COBRA is an excellent law that allows people to stay on their employer's plan if they lose their employer's health coverage, including related benefits such as dental, vision, and prescription drug plans, due to termination or reduction in hours. However, the extension is normally only available for 18 months. Once that is ended, people still need health coverage and people with HCV are "uninsurable" in the open health insurance market.
There are two additional laws that can extend the period you can have health insurance. COBRA is a federal law that allows disabled persons to extend their COBRA coverage until Medicare starts. HIPAA contains a provision that allows a person to purchase an individual health insurance policy when their COBRA finally ends, regardless of their health history or medical condition.
COBRA has been amended to allow people, who had to stop work due to disability, to extend the time they can keep COBRA Continuation. Under this law, someone who qualifies may stay on their employer's COBRA Continuation until they become eligible for Medicare, which is normally 29 months after they leave work due to disability. This disability extension lasts for up to 11 months, which, in addition to COBRA's 18 months, is enough to last until Medicare.
However, to qualify for this extension of COBRA, you must meet several requirements:
Now, for a practical look at each of these requirements:
This is a good way to stayed insured since it allows you to stay on your employer's health insurance plan until you become eligible for Medicare.
Drawback --The primary drawback is that during the months after the first 18 months of COBRA, the employer can (and will) charge you the actual premium plus 50%. If you were paying $400 per month on COBRA, the extended months will cost $600 per month.
Many states, including California, have enacted their own mini-COBRA plans, primarily directed at small groups that don't come under the federal law. Many or these laws also extend the length that a person can stay on COBRA beyond the federal 18 months. If the state you live in has such a law, it may be less expensive than the 50% surcharge the federal disability COBRA extension requires. California's Cal-COBRA allows persons to stay on their employer's plan for a total of 36 months.
You must be careful, however, as these mini-COBRA laws are state insurance laws. Large employers don't purchase health insurance, they self-fund their employees' health plan and hire an insurance company or other third-party administrator to process the claims. Because these are not insurance plans, they are not subject to state insurance laws and therefore not subject to state mini-COBRA laws. This is usually true for employers of more than 1,000 employees, and occasionally happens for slightly smaller groups.
A 1996 federal law, called HIPAA, provides that people have a one-time opportunity, after losing their employer's coverage, to move to a broad benefit individual health insurance plan.
The rules on qualifying for individual coverage are not complicated:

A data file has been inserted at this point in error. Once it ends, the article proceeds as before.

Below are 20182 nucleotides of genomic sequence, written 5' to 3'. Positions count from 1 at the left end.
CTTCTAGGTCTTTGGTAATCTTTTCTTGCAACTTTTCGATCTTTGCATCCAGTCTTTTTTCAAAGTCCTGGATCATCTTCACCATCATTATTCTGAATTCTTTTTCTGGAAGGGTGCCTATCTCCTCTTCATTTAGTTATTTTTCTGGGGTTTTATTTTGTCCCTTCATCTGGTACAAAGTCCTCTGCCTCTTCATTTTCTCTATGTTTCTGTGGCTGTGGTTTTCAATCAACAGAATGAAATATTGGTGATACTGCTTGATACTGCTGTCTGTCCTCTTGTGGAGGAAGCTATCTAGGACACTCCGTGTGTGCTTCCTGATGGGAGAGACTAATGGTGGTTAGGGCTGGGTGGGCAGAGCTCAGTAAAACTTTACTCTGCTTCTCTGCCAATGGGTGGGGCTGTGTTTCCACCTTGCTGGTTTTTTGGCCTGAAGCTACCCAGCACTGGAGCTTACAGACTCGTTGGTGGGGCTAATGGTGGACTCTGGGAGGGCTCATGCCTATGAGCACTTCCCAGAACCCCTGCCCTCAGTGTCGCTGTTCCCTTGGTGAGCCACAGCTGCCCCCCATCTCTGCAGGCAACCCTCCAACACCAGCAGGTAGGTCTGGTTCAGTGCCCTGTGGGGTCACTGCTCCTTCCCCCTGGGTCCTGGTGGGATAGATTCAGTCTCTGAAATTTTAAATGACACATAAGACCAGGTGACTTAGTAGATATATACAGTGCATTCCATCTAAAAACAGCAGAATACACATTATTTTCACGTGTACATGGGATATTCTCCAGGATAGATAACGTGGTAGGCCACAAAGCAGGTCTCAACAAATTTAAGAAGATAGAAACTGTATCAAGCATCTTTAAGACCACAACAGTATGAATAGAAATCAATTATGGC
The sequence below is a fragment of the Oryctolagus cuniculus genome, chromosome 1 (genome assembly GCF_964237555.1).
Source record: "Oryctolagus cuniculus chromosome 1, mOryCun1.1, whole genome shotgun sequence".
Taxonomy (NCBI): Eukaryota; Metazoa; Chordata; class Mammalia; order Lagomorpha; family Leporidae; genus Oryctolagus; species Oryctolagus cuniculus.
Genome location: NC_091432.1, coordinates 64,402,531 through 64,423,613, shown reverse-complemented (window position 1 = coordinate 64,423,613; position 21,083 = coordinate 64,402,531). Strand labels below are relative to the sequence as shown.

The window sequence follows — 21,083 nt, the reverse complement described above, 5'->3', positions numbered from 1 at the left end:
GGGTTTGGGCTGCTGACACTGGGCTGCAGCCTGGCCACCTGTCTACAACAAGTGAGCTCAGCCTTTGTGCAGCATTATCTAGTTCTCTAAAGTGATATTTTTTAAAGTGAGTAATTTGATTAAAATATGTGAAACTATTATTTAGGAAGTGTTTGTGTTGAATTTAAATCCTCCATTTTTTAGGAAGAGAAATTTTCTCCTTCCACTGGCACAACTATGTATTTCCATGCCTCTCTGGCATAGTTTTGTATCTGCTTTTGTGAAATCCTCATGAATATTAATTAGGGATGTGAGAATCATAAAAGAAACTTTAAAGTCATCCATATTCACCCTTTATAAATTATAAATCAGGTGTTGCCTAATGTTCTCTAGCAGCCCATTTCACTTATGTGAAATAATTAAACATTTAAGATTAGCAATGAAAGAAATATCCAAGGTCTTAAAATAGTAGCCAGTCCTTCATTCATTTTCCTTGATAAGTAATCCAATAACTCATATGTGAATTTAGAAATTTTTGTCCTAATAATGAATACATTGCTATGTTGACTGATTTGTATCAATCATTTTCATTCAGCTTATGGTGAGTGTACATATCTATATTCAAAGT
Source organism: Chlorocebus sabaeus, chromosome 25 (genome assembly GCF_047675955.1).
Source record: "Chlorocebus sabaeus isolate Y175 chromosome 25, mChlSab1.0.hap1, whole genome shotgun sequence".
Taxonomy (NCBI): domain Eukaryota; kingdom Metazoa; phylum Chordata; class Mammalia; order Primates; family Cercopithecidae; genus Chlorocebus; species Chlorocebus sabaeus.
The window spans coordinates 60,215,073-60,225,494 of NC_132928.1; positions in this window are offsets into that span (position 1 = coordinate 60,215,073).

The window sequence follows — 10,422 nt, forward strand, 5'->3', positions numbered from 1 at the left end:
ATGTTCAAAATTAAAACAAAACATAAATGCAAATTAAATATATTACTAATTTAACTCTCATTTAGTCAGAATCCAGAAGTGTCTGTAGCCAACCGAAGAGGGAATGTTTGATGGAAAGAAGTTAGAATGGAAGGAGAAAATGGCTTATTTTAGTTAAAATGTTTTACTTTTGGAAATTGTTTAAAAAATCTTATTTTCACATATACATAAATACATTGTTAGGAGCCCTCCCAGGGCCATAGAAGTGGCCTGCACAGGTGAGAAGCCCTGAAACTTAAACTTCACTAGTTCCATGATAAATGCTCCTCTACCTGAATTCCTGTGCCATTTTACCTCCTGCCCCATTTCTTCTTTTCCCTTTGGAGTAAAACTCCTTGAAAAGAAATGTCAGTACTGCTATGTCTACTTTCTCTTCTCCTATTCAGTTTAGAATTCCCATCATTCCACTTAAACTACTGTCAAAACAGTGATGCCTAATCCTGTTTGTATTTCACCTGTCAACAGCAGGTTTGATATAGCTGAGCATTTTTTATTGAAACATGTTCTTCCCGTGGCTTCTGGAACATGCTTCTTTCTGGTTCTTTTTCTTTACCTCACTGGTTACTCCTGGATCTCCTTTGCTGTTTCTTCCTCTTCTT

The plans you will have a guaranteed right to buy will change from state to state. Some states require that everyone purchase coverage from one central plan. Other states require every insurance company writing individual health insurance to carry "HIPAA coverage plans" and each person can go with the company of their choice. Either way, the coverage must be broad, and will almost always include prescription drug coverage. Companies offering "HIPAA" plans must offer their two most popular health plans based on premiums written.
California requires all insurance companies writing individual health insurance in the state to offer two plans to persons ending COBRA. However, when calling a carrier, you need to carefully specify that you are looking for the "HIPAA" plan that "guarantees coverage regardless of health." If not clearly spelled out you will be sent the regular application which includes health questions.
If you don't live in California, to find how your state handles these individual plans, use your browser to search for "HIPAA Options by State," you should be directed to an excellent PDF file from the Disability Rights Legal Center that shows how each state handles HIPAA individual policies.
The insurance lobby wasn't totally asleep when this law was passed, so there are no limits on what carriers can charge. It will definitely cost you more than buying coverage on the open market. The cost will also vary dramatically by age and location.
Once your COBRA Continuation coverage ends, the insurance company or administrator is required to send you what is called a "Certificate of Creditable Coverage" which is usually simply a letter confirming the starting and stopping dates of your coverage with them. If you work for a company that is small or otherwise doesn't have to offer a COBRA extension, you can still purchase a HIPAA policy if you meet the other requirements, and purchase it within 63 days of your group coverage ending.
Upon presenting that letter to the HIPAA plan or carrier, the plan is required to let you purchase an individual plan without any health questions.
Thanks to these two laws, now, if you ever become insured under an employer health plan, you will be permitted to maintain health insurance indefinitely, even after your employment terminates.
Jacques Chambers, C.L.U., is a Benefits Counselor in private practice with over 35 years experience in health, life and disability insurance and Social Security disability benefits. He can be reached by phone at 323.665.2595, by e-mail at email@example.com, or through his website at www.helpwithbenefits.com.